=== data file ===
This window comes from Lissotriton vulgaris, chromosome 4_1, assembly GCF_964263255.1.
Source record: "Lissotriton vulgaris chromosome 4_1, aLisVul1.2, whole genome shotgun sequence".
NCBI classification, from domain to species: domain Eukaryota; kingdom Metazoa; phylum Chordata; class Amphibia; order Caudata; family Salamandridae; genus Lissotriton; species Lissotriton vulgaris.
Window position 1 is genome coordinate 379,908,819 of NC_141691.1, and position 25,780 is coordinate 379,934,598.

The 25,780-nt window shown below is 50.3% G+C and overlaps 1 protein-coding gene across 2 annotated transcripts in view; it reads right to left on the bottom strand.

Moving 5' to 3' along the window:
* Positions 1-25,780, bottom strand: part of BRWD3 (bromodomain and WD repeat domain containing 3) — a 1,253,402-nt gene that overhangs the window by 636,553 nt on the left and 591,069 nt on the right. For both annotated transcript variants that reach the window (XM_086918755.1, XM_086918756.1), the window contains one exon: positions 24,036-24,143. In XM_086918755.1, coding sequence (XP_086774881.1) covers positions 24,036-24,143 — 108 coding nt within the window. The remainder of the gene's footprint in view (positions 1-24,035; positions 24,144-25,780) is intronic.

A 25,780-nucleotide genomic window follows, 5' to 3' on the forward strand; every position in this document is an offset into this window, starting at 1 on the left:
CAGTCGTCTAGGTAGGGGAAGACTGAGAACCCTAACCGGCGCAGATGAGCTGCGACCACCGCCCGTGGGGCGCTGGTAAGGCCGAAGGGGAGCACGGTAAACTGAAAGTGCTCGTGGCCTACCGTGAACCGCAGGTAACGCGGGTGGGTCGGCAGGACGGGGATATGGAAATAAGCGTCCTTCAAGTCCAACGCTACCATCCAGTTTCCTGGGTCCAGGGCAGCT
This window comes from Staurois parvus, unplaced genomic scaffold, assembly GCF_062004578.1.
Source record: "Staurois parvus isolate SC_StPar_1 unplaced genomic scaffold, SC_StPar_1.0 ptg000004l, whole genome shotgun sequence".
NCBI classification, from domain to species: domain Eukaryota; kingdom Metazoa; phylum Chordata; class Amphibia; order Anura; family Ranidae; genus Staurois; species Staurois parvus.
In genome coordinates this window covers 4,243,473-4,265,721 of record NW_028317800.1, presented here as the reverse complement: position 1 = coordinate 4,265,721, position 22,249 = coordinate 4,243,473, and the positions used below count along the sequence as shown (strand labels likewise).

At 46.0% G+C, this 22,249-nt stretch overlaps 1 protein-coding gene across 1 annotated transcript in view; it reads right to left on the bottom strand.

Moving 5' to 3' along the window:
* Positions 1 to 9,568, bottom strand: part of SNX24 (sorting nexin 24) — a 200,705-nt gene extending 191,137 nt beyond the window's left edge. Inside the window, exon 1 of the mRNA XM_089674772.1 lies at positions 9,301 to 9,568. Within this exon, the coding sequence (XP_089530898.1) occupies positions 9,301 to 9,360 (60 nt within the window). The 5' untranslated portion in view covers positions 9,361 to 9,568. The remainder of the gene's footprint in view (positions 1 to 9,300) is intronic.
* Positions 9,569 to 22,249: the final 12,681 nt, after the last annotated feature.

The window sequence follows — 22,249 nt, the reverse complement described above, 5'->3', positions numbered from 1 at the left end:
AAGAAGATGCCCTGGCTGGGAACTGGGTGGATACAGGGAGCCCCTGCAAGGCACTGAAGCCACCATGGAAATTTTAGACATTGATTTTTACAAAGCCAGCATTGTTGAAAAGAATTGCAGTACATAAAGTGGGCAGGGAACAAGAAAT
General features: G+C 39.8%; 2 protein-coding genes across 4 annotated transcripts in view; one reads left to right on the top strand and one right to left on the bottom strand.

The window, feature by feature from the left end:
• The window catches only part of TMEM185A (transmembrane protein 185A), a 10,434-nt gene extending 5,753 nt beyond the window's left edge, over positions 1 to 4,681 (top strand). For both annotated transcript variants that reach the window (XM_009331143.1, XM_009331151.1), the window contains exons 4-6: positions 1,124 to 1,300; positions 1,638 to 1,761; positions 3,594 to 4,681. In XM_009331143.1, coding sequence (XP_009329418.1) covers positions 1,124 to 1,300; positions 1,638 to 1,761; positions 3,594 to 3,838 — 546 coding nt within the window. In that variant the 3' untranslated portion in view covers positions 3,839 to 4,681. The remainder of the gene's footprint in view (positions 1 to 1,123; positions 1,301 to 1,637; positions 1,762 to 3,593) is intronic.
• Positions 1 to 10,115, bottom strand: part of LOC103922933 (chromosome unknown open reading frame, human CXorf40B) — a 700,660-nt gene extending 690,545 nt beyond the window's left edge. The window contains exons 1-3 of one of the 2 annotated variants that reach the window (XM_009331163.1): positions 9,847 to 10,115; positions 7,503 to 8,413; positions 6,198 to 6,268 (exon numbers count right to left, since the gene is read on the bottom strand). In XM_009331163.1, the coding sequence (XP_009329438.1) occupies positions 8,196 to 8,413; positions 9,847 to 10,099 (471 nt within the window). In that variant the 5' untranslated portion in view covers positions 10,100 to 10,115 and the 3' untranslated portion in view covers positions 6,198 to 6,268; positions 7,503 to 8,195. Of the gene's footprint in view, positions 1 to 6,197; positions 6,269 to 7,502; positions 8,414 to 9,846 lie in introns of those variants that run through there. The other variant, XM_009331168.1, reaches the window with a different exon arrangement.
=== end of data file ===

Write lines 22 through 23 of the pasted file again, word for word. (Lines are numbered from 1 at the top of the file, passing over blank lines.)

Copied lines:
• The window catches only part of TMEM185A (transmembrane protein 185A), a 10,434-nt gene extending 5,753 nt beyond the window's left edge, over positions 1 to 4,681 (top strand). For both annotated transcript variants that reach the window (XM_009331143.1, XM_009331151.1), the window contains exons 4-6: positions 1,124 to 1,300; positions 1,638 to 1,761; positions 3,594 to 4,681. In XM_009331143.1, coding sequence (XP_009329418.1) covers positions 1,124 to 1,300; positions 1,638 to 1,761; positions 3,594 to 3,838 — 546 coding nt within the window. In that variant the 3' untranslated portion in view covers positions 3,839 to 4,681. The remainder of the gene's footprint in view (positions 1 to 1,123; positions 1,301 to 1,637; positions 1,762 to 3,593) is intronic.
• Positions 1 to 10,115, bottom strand: part of LOC103922933 (chromosome unknown open reading frame, human CXorf40B) — a 700,660-nt gene extending 690,545 nt beyond the window's left edge. The window contains exons 1-3 of one of the 2 annotated variants that reach the window (XM_009331163.1): positions 9,847 to 10,115; positions 7,503 to 8,413; positions 6,198 to 6,268 (exon numbers count right to left, since the gene is read on the bottom strand). In XM_009331163.1, the coding sequence (XP_009329438.1) occupies positions 8,196 to 8,413; positions 9,847 to 10,099 (471 nt within the window). In that variant the 5' untranslated portion in view covers positions 10,100 to 10,115 and the 3' untranslated portion in view covers positions 6,198 to 6,268; positions 7,503 to 8,195. Of the gene's footprint in view, positions 1 to 6,197; positions 6,269 to 7,502; positions 8,414 to 9,846 lie in introns of those variants that run through there. The other variant, XM_009331168.1, reaches the window with a different exon arrangement.